Gordon’s strong play was not just about his defensive prowess. Gordon has quickly become a much more reliable and confident offensive player, both a product of growing comfort in his new role and his returning to form after an early season ankle injury.

Gordon has quickly become a much more reliable and confident offensive player. This is both a product of growing comfort in his new role and his returning to form after an early season ankle injury.

Gordon scored 18 points on 7-for-14 shooting, making two of his six 3-pointers. He also dished out a career-high seven assists and grabbed six rebounds. These are the kind of mixed and versatile stat lines everyone could only dream of with Gordon.

In his last 10 games, Gordon is averaging 13.4 points per game, making 46.3 percent from the floor and 34.9 percent from beyond the arc. He has added 4.9 rebounds per game to boot from the small forward position.

This is all part of a growing trend toward consistency for Gordon.

“He was able to listen to my message to attack, but don’t force,” Vogel said. “Everything with Aaron is about playing within himself, especially off the bounce. He did a good job not over penetrating. One or two bounces to find a seam to find a teammate and he did a great job of that.”

Things are not going to happen overnight for Gordon, Vogel said. But he said he is pleased with the progress he has made as the season has hit its midpoint. It seems Gordon is starting to find his comfort zone and hit his stride. Gordon said it certainly helps that he finally feels fully recovered from the ankle injury that knocked him out of training camp this year.

It seems Gordon is starting to find his comfort zone and hit his stride. Gordon said it certainly helps that he finally feels fully recovered from the ankle injury that knocked him out of training camp this year.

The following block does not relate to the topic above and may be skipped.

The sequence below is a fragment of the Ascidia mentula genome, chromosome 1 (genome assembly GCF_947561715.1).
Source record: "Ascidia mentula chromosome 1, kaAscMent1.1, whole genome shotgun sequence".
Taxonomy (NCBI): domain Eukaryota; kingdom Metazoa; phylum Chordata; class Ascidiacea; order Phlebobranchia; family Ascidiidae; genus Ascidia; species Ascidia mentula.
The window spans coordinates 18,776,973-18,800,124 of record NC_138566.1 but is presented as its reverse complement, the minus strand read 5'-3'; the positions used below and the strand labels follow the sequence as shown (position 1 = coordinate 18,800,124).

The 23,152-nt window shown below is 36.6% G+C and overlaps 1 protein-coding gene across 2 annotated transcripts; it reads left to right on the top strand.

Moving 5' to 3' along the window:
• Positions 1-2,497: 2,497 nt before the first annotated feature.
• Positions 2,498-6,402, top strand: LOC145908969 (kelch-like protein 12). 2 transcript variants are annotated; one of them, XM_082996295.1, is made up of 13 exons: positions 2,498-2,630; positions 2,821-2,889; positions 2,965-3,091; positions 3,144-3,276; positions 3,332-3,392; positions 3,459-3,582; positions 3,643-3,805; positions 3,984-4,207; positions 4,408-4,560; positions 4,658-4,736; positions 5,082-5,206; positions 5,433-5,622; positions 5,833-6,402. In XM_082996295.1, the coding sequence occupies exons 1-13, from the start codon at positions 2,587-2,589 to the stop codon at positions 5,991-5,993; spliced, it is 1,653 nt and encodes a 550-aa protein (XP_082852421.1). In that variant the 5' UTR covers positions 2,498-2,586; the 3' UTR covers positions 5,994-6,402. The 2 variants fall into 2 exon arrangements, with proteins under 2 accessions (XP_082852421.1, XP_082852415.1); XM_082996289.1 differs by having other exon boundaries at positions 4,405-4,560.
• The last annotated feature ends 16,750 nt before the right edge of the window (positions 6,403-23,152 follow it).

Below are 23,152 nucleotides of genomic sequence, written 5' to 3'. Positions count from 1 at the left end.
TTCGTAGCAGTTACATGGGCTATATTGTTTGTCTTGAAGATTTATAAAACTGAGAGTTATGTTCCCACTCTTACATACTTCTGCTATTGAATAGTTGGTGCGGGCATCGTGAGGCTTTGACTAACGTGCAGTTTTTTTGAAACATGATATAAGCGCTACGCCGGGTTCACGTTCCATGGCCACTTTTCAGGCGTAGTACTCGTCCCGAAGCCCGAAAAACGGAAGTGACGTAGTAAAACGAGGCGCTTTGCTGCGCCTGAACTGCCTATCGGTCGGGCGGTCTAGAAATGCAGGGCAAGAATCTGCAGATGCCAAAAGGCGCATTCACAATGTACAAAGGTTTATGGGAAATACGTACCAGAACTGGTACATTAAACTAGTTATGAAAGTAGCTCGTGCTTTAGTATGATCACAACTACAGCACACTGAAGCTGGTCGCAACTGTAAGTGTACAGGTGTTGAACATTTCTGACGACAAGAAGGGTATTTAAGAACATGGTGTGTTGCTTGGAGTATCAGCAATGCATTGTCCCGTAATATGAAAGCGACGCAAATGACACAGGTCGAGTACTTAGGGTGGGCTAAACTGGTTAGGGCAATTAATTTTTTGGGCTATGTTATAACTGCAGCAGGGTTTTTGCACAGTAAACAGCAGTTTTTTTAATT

But there is still that sting of defeat. All these individual accolades and hope for the future are meaningless. Not for a player trying ot make the most of his moment and the Playoff hopes for this franchise.

Sitting in his locker after the game Friday, it was clear it is still not enough. Gordon stared at the box score trying to sort through what was left for him to do.

As he begins to soar more individually, the Magic cannot seem to put everything together. And that is what matters more.

“It’s good individually, but as a team we need to pick it up,” Gordon said. “Everybody knows that. It isn’t a secret and we are going to do that.”

Vogel said after Monday’s win over the New York Knicks, no player may take losses harder than Gordon. Vogel said Gordon is typically the team’s constant in terms of energy.

That will carry Gordon far in the end.

Even in defeat, games like Friday night serve as reminders of how much talent he really has and just what the future might hold in store. Gordon can defend the best player on the opposing team and score efficiently within an offense.

As his skills expand, he could still possibly do more. It will just take some patience.

“I think I’m just a little more dynamic,” Gordon said. “At the beginning of the season, I wasn’t able to be all that dynamic. Now I can make moves I wasn’t able to make. My teammates are doing a good job catching the ball and they are doing a good job finishing. I continue to make plays for my team.”

Aaron Gordon is coming very clearly. He is the Magic’s brightest hope for the future and quickly becoming a major part of its present.